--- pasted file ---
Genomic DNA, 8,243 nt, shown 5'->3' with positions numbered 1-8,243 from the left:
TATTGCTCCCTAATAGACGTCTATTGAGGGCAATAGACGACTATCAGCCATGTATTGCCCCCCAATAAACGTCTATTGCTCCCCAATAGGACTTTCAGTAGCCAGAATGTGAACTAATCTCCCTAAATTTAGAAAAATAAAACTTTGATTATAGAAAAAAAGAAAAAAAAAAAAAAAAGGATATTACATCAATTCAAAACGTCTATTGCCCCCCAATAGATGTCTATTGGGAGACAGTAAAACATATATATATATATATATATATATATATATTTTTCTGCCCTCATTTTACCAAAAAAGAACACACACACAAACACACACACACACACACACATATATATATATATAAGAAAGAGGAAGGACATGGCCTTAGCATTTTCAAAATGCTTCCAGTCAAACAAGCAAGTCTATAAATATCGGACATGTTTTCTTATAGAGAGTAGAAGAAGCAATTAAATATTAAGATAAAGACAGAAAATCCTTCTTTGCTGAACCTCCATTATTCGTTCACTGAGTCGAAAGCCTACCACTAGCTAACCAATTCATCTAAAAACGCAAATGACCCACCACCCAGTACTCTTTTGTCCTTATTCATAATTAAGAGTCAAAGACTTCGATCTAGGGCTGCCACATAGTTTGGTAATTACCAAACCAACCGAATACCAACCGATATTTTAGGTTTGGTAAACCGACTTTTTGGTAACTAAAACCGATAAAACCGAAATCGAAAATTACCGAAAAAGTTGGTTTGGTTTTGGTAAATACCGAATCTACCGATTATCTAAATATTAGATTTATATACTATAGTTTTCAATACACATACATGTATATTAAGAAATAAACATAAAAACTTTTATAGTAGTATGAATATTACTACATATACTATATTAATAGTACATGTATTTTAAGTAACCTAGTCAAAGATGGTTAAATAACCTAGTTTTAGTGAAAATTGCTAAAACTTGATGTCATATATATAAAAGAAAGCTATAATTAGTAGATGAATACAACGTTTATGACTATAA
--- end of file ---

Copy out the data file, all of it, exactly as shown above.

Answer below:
Genomic DNA, 8,243 nt, shown 5'->3' with positions numbered 1-8,243 from the left:
TATTGCTCCCTAATAGACGTCTATTGAGGGCAATAGACGACTATCAGCCATGTATTGCCCCCCAATAAACGTCTATTGCTCCCCAATAGGACTTTCAGTAGCCAGAATGTGAACTAATCTCCCTAAATTTAGAAAAATAAAACTTTGATTATAGAAAAAAAGAAAAAAAAAAAAAAAAGGATATTACATCAATTCAAAACGTCTATTGCCCCCCAATAGATGTCTATTGGGAGACAGTAAAACATATATATATATATATATATATATATATATTTTTCTGCCCTCATTTTACCAAAAAAGAACACACACACAAACACACACACACACACACACATATATATATATATAAGAAAGAGGAAGGACATGGCCTTAGCATTTTCAAAATGCTTCCAGTCAAACAAGCAAGTCTATAAATATCGGACATGTTTTCTTATAGAGAGTAGAAGAAGCAATTAAATATTAAGATAAAGACAGAAAATCCTTCTTTGCTGAACCTCCATTATTCGTTCACTGAGTCGAAAGCCTACCACTAGCTAACCAATTCATCTAAAAACGCAAATGACCCACCACCCAGTACTCTTTTGTCCTTATTCATAATTAAGAGTCAAAGACTTCGATCTAGGGCTGCCACATAGTTTGGTAATTACCAAACCAACCGAATACCAACCGATATTTTAGGTTTGGTAAACCGACTTTTTGGTAACTAAAACCGATAAAACCGAAATCGAAAATTACCGAAAAAGTTGGTTTGGTTTTGGTAAATACCGAATCTACCGATTATCTAAATATTAGATTTATATACTATAGTTTTCAATACACATACATGTATATTAAGAAATAAACATAAAAACTTTTATAGTAGTATGAATATTACTACATATACTATATTAATAGTACATGTATTTTAAGTAACCTAGTCAAAGATGGTTAAATAACCTAGTTTTAGTGAAAATTGCTAAAACTTGATGTCATATATATAAAAGAAAGCTATAATTAGTAGATGAATACAACGTTTATGACTATAA